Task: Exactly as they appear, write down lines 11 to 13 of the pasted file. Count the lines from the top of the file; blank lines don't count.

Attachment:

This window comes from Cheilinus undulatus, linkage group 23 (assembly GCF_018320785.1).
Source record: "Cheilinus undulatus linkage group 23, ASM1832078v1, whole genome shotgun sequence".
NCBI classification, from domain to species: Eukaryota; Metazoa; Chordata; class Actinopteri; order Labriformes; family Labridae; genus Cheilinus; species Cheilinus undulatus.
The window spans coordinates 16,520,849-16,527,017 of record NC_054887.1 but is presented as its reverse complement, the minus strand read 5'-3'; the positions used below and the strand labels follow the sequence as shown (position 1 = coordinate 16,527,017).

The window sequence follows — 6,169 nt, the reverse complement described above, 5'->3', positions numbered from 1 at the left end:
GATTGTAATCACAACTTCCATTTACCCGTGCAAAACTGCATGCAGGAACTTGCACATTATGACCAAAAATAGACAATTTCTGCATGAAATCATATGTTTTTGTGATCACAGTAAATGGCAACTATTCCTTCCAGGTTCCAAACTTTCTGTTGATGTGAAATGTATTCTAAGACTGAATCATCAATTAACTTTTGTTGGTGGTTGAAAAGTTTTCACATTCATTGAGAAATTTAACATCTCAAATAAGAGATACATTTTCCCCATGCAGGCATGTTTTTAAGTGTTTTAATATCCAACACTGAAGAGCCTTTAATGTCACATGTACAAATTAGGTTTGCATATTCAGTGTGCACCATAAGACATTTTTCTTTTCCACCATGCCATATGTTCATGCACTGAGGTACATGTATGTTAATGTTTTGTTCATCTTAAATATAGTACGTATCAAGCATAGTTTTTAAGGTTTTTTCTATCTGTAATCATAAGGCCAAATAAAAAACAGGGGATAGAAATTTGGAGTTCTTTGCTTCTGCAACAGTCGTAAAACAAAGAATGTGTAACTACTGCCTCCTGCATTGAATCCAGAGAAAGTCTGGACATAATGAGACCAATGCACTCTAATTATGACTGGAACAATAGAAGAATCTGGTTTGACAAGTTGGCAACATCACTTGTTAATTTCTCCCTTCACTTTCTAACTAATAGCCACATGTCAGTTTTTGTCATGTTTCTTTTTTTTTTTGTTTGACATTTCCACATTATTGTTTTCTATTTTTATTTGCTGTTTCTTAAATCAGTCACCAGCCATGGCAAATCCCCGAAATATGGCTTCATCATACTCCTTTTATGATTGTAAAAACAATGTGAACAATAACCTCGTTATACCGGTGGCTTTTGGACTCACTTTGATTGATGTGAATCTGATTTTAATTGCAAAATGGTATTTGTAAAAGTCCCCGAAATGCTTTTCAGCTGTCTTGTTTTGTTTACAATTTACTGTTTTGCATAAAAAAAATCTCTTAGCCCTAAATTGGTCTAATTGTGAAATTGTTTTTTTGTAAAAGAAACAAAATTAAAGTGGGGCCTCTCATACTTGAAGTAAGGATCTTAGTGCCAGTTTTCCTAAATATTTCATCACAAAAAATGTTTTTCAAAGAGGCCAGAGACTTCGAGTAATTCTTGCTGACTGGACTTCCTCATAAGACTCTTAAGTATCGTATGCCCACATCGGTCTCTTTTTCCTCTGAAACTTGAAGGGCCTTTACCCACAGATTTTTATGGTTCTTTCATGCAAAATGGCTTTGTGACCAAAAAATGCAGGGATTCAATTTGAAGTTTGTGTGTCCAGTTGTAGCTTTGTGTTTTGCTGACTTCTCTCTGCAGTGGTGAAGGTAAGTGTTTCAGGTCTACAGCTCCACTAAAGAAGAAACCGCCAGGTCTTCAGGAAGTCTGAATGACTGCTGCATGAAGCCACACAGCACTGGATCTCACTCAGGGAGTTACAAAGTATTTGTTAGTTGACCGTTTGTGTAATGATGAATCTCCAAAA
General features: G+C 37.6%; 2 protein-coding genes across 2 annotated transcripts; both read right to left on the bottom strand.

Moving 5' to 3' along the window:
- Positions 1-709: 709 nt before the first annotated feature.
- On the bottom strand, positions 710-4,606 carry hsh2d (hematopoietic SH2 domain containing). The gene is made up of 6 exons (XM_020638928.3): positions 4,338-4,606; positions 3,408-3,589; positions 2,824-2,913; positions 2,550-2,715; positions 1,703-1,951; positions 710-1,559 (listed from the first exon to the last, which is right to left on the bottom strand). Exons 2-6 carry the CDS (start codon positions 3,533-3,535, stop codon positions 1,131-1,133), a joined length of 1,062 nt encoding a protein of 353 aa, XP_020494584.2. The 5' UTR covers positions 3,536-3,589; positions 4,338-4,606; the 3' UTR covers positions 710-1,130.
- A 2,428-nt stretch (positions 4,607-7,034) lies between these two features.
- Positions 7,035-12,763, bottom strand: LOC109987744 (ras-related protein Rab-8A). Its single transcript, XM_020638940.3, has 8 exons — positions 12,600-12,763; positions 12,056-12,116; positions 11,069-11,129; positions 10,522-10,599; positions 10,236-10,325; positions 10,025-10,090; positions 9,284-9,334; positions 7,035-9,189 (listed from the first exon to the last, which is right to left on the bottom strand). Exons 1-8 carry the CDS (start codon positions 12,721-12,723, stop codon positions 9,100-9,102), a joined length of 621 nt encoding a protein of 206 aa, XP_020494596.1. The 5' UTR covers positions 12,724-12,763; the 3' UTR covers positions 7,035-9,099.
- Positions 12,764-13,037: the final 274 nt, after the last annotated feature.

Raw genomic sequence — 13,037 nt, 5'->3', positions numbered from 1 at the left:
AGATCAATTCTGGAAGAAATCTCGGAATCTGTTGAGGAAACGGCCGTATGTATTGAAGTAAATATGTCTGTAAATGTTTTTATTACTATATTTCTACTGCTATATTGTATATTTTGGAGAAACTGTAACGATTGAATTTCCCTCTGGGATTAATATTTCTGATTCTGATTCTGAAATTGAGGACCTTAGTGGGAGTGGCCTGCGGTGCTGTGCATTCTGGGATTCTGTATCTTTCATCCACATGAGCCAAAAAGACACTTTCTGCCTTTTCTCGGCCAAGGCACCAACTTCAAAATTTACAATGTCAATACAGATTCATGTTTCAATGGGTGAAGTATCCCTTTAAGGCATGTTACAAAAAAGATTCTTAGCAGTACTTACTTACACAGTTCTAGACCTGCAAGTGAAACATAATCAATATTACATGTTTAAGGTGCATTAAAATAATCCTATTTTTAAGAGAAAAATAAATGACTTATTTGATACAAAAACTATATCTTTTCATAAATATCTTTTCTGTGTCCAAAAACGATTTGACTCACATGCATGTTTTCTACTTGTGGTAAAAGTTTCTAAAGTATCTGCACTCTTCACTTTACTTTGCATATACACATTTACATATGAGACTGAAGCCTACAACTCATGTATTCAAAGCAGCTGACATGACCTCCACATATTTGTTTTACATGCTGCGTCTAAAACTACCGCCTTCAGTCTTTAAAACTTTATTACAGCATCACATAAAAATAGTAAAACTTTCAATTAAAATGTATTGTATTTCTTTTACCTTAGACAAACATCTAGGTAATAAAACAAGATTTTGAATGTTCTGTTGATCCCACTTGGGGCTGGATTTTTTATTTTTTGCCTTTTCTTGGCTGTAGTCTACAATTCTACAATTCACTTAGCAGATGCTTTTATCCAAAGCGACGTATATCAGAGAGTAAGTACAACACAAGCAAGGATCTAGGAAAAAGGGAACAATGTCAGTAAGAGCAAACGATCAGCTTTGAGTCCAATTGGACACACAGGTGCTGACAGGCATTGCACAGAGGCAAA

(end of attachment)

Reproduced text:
- A 2,428-nt stretch (positions 4,607-7,034) lies between these two features.
- Positions 7,035-12,763, bottom strand: LOC109987744 (ras-related protein Rab-8A). Its single transcript, XM_020638940.3, has 8 exons — positions 12,600-12,763; positions 12,056-12,116; positions 11,069-11,129; positions 10,522-10,599; positions 10,236-10,325; positions 10,025-10,090; positions 9,284-9,334; positions 7,035-9,189 (listed from the first exon to the last, which is right to left on the bottom strand). Exons 1-8 carry the CDS (start codon positions 12,721-12,723, stop codon positions 9,100-9,102), a joined length of 621 nt encoding a protein of 206 aa, XP_020494596.1. The 5' UTR covers positions 12,724-12,763; the 3' UTR covers positions 7,035-9,099.
- Positions 12,764-13,037: the final 274 nt, after the last annotated feature.